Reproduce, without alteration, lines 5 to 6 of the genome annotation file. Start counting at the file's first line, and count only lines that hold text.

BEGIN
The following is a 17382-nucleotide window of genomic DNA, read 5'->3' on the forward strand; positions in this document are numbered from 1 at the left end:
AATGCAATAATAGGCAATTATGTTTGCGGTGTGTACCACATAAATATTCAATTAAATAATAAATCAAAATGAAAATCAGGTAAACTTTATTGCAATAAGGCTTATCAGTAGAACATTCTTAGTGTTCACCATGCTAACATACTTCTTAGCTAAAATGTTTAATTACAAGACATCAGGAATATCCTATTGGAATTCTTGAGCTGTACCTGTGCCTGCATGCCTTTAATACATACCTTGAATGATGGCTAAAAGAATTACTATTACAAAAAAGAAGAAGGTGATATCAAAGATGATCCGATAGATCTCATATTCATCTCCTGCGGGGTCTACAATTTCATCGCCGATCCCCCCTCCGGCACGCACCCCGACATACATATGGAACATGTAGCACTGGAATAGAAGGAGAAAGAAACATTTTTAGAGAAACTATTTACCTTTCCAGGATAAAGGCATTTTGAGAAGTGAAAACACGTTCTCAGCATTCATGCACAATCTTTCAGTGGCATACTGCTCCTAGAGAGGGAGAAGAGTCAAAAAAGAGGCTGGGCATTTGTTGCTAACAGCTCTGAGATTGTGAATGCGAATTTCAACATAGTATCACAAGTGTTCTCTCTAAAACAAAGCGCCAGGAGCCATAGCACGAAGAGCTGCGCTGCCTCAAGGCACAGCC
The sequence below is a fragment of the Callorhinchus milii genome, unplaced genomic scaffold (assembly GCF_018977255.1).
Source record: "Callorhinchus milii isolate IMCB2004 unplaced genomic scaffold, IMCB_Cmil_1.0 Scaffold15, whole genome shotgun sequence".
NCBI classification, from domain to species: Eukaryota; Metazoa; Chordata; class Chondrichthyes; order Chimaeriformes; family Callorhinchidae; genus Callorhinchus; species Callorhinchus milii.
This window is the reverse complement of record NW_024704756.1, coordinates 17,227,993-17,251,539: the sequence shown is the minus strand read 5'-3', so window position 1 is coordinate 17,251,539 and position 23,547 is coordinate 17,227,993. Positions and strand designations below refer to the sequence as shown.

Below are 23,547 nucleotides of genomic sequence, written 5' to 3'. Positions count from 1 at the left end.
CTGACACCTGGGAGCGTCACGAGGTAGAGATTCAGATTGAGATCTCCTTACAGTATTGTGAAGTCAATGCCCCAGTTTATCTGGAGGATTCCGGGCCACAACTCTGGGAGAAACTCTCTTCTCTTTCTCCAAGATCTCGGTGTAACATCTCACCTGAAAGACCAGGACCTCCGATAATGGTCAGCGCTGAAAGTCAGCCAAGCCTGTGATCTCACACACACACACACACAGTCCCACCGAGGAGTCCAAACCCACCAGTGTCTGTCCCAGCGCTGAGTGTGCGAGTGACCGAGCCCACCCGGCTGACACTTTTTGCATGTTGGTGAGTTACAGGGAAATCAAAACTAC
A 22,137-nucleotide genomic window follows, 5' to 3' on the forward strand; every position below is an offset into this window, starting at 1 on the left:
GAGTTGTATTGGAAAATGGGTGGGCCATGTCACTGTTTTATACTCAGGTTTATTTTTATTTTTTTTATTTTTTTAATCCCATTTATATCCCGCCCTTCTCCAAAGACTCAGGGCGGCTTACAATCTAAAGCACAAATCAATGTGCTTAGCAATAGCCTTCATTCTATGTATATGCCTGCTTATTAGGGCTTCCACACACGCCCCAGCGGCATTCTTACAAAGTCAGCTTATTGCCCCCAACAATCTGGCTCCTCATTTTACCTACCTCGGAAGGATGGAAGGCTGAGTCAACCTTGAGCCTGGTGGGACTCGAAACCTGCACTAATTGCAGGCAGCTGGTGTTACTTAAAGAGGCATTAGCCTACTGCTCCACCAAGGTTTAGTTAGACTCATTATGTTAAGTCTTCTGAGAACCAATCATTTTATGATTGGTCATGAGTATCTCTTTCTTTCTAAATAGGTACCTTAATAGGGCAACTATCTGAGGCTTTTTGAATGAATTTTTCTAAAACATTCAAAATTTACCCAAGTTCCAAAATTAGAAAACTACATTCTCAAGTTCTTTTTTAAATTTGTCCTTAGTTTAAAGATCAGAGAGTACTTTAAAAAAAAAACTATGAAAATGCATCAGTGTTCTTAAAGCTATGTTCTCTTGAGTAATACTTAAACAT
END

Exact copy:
NCBI classification, from domain to species: Eukaryota; Metazoa; Chordata; class Chondrichthyes; order Chimaeriformes; family Callorhinchidae; genus Callorhinchus; species Callorhinchus milii.
This window is the reverse complement of record NW_024704756.1, coordinates 17,227,993-17,251,539: the sequence shown is the minus strand read 5'-3', so window position 1 is coordinate 17,251,539 and position 23,547 is coordinate 17,227,993. Positions and strand designations below refer to the sequence as shown.